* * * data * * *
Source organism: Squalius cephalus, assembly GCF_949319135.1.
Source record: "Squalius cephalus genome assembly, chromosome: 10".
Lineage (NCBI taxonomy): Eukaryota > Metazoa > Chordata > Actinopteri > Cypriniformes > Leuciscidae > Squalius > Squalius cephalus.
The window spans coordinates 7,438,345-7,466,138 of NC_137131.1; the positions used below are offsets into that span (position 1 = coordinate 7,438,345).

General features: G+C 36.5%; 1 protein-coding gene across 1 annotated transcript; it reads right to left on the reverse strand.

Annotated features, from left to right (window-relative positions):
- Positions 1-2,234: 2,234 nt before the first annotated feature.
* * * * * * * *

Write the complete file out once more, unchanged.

Source organism: Squalius cephalus, assembly GCF_949319135.1.
Source record: "Squalius cephalus genome assembly, chromosome: 10".
Lineage (NCBI taxonomy): Eukaryota > Metazoa > Chordata > Actinopteri > Cypriniformes > Leuciscidae > Squalius > Squalius cephalus.
The window spans coordinates 7,438,345-7,466,138 of NC_137131.1; the positions used below are offsets into that span (position 1 = coordinate 7,438,345).

General features: G+C 36.5%; 1 protein-coding gene across 1 annotated transcript; it reads right to left on the reverse strand.

Annotated features, from left to right (window-relative positions):
- Positions 1-2,234: 2,234 nt before the first annotated feature.